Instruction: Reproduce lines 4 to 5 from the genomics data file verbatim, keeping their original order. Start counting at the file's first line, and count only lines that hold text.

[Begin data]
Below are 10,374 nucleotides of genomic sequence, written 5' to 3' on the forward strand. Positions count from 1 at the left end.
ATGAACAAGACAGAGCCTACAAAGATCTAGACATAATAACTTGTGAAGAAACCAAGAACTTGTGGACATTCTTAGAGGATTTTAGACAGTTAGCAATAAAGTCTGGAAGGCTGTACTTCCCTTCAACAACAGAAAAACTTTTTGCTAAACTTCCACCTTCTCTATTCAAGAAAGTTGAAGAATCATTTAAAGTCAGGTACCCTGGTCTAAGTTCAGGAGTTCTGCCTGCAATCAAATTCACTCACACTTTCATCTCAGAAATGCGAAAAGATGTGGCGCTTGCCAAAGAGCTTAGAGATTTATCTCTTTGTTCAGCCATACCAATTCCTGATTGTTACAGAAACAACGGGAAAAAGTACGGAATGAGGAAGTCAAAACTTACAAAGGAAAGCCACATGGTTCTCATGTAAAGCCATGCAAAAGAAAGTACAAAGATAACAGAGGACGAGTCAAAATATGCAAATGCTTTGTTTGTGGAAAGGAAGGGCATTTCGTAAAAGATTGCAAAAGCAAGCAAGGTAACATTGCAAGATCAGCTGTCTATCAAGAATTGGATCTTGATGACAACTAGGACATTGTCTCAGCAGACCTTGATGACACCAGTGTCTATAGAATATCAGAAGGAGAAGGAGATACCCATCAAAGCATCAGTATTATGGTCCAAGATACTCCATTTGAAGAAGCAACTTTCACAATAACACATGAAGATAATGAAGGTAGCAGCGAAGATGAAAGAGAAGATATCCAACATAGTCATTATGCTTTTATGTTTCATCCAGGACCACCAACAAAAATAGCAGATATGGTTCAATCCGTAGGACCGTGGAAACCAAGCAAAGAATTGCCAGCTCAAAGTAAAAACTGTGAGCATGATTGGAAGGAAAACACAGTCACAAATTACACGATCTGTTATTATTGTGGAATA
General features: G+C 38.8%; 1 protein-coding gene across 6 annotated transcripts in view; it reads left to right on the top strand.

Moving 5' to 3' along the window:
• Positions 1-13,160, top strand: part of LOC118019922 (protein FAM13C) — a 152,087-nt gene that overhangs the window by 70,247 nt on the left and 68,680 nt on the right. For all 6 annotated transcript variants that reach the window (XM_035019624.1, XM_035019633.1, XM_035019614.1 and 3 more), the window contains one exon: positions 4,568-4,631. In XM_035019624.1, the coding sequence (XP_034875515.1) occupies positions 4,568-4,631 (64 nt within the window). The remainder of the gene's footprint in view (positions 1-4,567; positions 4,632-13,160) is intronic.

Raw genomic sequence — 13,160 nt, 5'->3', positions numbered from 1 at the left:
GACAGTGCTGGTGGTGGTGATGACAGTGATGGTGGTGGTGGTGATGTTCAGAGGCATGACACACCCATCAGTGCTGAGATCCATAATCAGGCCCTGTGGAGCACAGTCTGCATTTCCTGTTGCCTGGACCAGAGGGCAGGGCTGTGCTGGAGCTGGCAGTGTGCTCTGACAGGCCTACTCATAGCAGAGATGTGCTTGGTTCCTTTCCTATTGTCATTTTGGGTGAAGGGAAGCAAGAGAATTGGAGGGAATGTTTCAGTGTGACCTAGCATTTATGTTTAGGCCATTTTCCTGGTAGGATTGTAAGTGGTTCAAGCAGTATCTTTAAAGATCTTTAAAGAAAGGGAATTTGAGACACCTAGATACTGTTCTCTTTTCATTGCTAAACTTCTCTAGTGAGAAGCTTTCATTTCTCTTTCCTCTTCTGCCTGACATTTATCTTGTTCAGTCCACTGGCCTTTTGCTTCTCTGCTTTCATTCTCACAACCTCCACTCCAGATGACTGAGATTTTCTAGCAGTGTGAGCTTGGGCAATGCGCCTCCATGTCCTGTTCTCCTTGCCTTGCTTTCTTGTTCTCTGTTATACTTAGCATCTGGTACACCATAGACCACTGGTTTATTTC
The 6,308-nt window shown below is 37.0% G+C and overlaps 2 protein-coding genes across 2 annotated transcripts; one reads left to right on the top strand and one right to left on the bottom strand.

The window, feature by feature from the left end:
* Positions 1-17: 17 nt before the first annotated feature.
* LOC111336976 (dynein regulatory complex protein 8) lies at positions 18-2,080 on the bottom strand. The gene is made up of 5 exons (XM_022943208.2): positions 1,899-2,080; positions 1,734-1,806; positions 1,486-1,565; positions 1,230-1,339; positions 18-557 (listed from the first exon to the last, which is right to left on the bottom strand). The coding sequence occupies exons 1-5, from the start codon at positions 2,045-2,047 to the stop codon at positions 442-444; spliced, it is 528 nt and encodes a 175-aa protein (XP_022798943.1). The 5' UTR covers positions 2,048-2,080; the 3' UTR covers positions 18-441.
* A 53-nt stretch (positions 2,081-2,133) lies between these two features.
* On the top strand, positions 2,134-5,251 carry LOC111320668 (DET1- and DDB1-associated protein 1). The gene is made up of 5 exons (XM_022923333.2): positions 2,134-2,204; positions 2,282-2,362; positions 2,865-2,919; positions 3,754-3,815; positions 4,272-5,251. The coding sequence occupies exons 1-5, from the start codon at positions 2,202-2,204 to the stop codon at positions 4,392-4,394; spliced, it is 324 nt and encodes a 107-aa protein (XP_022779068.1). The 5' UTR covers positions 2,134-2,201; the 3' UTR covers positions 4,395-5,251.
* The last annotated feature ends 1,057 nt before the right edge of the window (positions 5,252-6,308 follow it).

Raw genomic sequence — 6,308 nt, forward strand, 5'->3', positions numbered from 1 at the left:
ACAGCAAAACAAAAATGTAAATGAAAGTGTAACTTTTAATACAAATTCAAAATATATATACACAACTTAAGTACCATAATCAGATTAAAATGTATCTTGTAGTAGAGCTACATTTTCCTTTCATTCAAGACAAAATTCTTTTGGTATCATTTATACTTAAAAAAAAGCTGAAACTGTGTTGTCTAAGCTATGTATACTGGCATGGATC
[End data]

Moving 5' to 3' along the window:
• Positions 1-13,160, top strand: part of LOC118019922 (protein FAM13C) — a 152,087-nt gene that overhangs the window by 70,247 nt on the left and 68,680 nt on the right. For all 6 annotated transcript variants that reach the window (XM_035019624.1, XM_035019633.1, XM_035019614.1 and 3 more), the window contains one exon: positions 4,568-4,631. In XM_035019624.1, the coding sequence (XP_034875515.1) occupies positions 4,568-4,631 (64 nt within the window). The remainder of the gene's footprint in view (positions 1-4,567; positions 4,632-13,160) is intronic.